|Photo: Nicole Hemsoth|
|Photo: The Platform|
With everyone from Intel touting the next generation deep learning and machine learning as a partial basis for their Altera buy, to webscale companies like Microsoft, Google, Baidu and others seeking ways to boost machine learning algorithms with hardware, accelerator, and of course, software approaches, the larger conversations tend to get lost in the mix. For instance, what does it mean to optimize for these codes—and what are the system design choices that seem to be the best fits?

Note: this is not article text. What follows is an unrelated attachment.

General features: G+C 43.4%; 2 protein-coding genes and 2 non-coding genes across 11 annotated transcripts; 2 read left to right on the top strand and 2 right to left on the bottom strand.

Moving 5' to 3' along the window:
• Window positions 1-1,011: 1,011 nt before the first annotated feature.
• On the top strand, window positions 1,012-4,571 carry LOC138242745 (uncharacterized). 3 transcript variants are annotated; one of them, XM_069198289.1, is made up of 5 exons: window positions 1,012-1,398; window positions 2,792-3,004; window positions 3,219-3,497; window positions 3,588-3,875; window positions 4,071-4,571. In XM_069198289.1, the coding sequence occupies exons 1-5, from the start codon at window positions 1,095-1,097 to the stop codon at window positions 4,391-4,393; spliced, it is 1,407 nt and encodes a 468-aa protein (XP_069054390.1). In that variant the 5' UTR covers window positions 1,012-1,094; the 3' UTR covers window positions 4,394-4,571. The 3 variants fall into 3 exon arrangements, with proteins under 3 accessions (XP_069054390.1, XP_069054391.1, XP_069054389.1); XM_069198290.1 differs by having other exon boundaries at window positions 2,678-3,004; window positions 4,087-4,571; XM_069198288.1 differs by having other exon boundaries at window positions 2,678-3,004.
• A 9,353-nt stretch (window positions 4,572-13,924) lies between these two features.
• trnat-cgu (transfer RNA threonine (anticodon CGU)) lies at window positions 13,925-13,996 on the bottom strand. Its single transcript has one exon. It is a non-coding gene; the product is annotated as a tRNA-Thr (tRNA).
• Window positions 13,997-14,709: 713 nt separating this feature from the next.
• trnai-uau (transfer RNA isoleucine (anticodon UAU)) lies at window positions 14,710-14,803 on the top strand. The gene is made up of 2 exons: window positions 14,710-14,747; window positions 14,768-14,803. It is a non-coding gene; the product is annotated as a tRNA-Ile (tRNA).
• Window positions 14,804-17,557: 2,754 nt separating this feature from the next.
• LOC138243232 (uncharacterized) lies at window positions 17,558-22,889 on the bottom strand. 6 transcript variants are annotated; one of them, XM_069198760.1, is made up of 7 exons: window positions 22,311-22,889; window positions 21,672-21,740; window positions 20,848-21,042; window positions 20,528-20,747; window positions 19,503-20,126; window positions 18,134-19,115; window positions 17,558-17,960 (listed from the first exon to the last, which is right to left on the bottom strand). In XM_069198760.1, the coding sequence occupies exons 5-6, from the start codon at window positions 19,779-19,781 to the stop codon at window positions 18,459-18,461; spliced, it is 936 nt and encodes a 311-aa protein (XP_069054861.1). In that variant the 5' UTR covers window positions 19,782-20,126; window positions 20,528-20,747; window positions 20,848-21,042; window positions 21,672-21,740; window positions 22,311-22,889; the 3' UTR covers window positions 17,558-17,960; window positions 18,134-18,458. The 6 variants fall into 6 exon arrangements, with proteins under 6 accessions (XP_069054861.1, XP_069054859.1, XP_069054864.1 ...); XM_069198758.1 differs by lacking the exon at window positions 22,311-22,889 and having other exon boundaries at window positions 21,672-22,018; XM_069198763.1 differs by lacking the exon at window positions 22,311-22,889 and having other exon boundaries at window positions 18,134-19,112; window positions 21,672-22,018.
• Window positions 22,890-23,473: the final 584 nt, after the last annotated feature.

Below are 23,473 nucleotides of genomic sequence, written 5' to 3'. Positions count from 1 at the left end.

|Photo: Joshua Bloom|
Machine learning systems are alive, he says, both “influencing and responding to their environment. At best, they’re valuable, resilient, functioning systems composed of many imperfect parts with many weak contracts between them, built by fallible individuals with broken communication channels, all of whom are living a resource constrained world that’s constantly changing, with the results being consumed by exacting and capricious individuals.” This definition, as he told a group at PyData Seattle, which was hosted by Microsoft, indicates what we already know. This is hard stuff.
The difficulty lies in variability—and that variability means that there are never any standard tradeoffs that suit any algorithms, which is especially true since the same models, once applied to different datasets, can change performance-wise dramatically.
Source: The Platform